Mission, History & Founders
Ecocosm Dynamics, Ltd. is a non-profit corporation that supports an international research team of multidisiplinary analysts who are dedicated to studying the Earth's environmental crisis from a system perspective, and to searching for a solution.
The corporation was founded in 1999 by Willard Fey and Ann Lam, following two years of intensive study of the problems they describe systemically as "The ECOCOSM Paradox". The story of their collaboration is an unusual and interesting one.
After a master's degree in computer science and sixteen years as a software engineer, Ann returned to Georgia Tech In the fall of 1996 to study "sustainability". Prompted by empathy for the problems of both humans and non-humans, and concern for her son, Bryan, who will inherit today's global problems, Ann had spent several years in self-study and interaction with environmentally-oriented groups and individuals. Finally, she had decided to re-enter the academic world in an attempt to develop a "big picture" of the problems with the hope that such a picture would suggest the most optimal way to help solve them.
In the fall of 1997, following courses in public policy, mechanical and civil engineering, and environmental ethics, she concluded that she needed a system perspective to try to assemble the picture, and sought out Willard's course in Feedback Dynamics. Willard was one of the original members of the Industrial Dynamics Group that developed Feedback Dynamics methodology (then called Industrial Dynamics) in the Sloan School of Management at MIT 40 years ago. He had directed and implemented the first study of a real human system using the methodology, directed the first undergraduate program for students majoring in it, and had done extensive consulting applying the methodology to real human systems.
When Ann knocked on his office door that fall and explained why she wanted to learn about Feedback Dynamics, he told her to register for the course and come back in three days. When she returned, he handed her a stack of key papers and books he had selected for her to read. Undaunted, she said, "Thank you," and went away with them.
Toward the end of the course she asked Willard's opinion of the causes and solutions for the environmental crisis. He told her he believed the condition was grave and there was no solution.
Well, Ann was not willing to accept such a pessimistic answer. Instead, she insisted that Willard write a paper describing his opinions for the International Society for the System Sciences conference in the summer of 1998 whose theme was sustainability. At first, he resisted, knowing that his viewpoint would undoubtedly be an unpopular one. But Ann persisted relentlessly, offering to contribute to the research and paper-writing effort. The result, born of intense activity, chronic back pain, spirited discussion, and several technological multimedia adventures, was the plenary presentation at the ISSS 1998 annual meeting.
That presentation fanned such interest and controversy, that Willard and Ann were kept very busy for the next year writing articles and creating their presentation videotape. Despite the activity, it was clear that the "big picture" did not suggest an optimal way (or any other kind of way) to help solve the global problems of the system they had characterized.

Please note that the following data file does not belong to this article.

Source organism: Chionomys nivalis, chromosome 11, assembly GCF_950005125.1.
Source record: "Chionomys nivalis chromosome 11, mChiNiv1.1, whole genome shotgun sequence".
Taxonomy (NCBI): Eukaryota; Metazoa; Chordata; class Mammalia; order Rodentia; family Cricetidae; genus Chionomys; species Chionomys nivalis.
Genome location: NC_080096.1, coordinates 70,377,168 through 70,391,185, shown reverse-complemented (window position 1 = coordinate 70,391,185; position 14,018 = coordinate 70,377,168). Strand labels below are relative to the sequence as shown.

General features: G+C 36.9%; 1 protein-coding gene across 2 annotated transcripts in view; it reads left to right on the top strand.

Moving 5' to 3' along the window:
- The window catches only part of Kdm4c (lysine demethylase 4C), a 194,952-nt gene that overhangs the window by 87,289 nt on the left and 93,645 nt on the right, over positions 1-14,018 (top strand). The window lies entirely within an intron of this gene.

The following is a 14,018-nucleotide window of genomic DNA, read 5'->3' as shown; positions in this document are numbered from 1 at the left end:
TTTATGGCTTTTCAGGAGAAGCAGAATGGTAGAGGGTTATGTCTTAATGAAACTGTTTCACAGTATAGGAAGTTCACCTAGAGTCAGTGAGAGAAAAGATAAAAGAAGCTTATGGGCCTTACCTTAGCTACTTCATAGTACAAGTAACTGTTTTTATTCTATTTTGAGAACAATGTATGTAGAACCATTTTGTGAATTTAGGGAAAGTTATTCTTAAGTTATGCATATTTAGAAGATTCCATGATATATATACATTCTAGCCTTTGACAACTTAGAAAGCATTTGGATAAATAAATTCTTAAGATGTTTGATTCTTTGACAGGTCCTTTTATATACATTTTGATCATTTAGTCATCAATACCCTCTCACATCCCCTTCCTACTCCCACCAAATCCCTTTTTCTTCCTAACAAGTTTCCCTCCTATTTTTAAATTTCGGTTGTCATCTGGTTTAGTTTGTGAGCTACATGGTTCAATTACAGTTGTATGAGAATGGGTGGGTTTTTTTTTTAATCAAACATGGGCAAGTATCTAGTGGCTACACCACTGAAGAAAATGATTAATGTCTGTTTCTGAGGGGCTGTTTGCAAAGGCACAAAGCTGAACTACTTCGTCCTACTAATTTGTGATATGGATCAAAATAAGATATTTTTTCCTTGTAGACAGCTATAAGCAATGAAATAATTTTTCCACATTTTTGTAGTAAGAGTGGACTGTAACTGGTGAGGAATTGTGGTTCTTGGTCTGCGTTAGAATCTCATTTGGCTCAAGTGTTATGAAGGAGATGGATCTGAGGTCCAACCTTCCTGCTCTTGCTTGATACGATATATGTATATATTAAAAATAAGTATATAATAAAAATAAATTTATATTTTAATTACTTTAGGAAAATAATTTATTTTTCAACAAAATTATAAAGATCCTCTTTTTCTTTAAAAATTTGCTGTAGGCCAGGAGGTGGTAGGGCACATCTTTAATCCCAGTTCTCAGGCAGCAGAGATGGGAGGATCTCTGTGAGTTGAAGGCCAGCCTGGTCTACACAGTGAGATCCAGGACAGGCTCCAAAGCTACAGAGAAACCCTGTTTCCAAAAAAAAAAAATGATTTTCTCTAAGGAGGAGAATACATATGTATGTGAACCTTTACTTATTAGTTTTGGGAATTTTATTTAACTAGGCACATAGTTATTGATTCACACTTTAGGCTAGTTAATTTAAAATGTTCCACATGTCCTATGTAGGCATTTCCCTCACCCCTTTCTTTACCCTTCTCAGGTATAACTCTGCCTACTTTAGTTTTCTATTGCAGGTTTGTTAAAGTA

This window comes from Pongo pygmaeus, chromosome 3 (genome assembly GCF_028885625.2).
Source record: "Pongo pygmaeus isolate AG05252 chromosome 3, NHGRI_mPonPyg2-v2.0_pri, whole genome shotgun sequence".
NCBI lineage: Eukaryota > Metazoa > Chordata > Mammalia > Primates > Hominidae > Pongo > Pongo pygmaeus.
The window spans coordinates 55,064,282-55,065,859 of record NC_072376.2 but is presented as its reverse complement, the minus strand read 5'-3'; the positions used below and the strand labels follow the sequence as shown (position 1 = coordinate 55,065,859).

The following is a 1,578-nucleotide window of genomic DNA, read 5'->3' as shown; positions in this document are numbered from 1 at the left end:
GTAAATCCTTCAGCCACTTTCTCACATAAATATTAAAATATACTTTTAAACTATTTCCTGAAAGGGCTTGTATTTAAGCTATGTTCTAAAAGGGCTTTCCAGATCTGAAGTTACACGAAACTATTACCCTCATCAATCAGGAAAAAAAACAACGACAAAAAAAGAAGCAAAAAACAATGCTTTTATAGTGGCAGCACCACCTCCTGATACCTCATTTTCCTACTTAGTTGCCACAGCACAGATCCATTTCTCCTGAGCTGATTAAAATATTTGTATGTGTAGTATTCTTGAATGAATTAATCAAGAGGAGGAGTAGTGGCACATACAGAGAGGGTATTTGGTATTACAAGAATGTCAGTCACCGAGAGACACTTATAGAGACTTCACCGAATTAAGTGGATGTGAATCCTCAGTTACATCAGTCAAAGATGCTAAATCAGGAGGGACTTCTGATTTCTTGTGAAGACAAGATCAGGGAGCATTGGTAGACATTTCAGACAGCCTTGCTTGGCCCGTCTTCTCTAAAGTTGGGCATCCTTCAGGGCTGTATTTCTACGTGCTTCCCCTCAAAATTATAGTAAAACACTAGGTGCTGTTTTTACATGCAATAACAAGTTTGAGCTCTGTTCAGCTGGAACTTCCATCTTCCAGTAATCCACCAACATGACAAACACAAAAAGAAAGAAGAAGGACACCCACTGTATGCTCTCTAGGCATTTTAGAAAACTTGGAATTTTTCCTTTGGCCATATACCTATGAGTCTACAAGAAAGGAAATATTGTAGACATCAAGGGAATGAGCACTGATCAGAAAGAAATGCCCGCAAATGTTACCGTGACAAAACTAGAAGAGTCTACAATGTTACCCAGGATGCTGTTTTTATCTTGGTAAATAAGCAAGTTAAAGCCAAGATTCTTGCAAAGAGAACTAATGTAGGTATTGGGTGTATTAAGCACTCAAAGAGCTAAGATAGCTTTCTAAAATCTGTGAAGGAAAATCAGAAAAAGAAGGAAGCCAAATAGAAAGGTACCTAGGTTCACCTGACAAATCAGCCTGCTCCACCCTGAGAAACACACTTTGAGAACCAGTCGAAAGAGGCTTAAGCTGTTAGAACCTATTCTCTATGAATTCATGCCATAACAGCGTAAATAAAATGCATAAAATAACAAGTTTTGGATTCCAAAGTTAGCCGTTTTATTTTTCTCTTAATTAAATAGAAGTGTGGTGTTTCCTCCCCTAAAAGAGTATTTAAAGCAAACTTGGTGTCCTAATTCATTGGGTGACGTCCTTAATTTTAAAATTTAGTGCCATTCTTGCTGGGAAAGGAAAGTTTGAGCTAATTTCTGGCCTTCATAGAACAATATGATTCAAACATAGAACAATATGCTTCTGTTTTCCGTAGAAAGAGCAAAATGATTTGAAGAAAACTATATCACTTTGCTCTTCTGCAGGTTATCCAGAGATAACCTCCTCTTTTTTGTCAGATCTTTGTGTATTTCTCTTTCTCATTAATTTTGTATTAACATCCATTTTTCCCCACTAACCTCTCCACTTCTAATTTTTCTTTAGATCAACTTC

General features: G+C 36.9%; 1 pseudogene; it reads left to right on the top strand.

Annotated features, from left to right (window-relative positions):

In 1999, they decided to create Ecocosm Dynamics, Ltd., in order to convene a group of people who would be willing to consider the problems of "The ECOCOSM Paradox" and help in the search for a solution.
Brief biographical notes on Willard:
Willard was one of the original members of the Industrial Dynamics Group that developed the Feedback Dynamics methodology (then called Industrial Dynamics) in the Sloan School of Management at MIT 40 years ago, where he studied electrical engineering, economics, management science, psychology and systems. He directed and implemented the first study of a real human system using the methodology; and directed the first undergraduate program for students majoring in it, for which he received the 1966 Everett Moore Baker Award. In January of 1969 he renamed the field to Feedback Dynamics, and brought its curriculum to the Georgia Institute of Technology, where he was a professor in the School of Industrial and Systems Engineering for 30 years. He has conducted and published Feedback Dynamics studies of military systems, higher education, the criminal justice system in Atlanta, ecological systems and corporation dynamics; and has performed numerous consulting studies for corporate and government clients both large and small. At Georgia Tech he supervised hundreds of one-to-two-student course project studies, 5-student-group Senior Design studies for Atlanta businesses, and M.S. and Ph.D. theses; the majority of which have involved the analysis of and the implementation of improved policies and procedures in real human systems. He retired from teaching in 1999 to devote time to this research.
Brief biographical notes on Ann:
Ann has been a knowledge management consultant and software engineer with Digital Equipment Corporation, Compaq, and Hewlett-Packard since 1986, where she has designed and implemented information databases, library, and financial systems. Previously, she spent ten years as a successful singer-songwriter in the Atlanta area. She holds a B.A. in mathematical statistics and music from the University of Florida and an M.S. in computer science from the Georgia Institute of Technology, where she specialized in human factors and cognitive psychology. She is currently retired from the software industry, and studying environmentally sustainable ecosystems, environmental ethics and public policy, and political, social and spiritual processes. She lives in Georgia with her husband, Jerry (also a software engineer), and her son, Bryan.
Copyright ?1999-2007 by Ecocosm Dynamics, Ltd. except where otherwise noted. All rights reserved.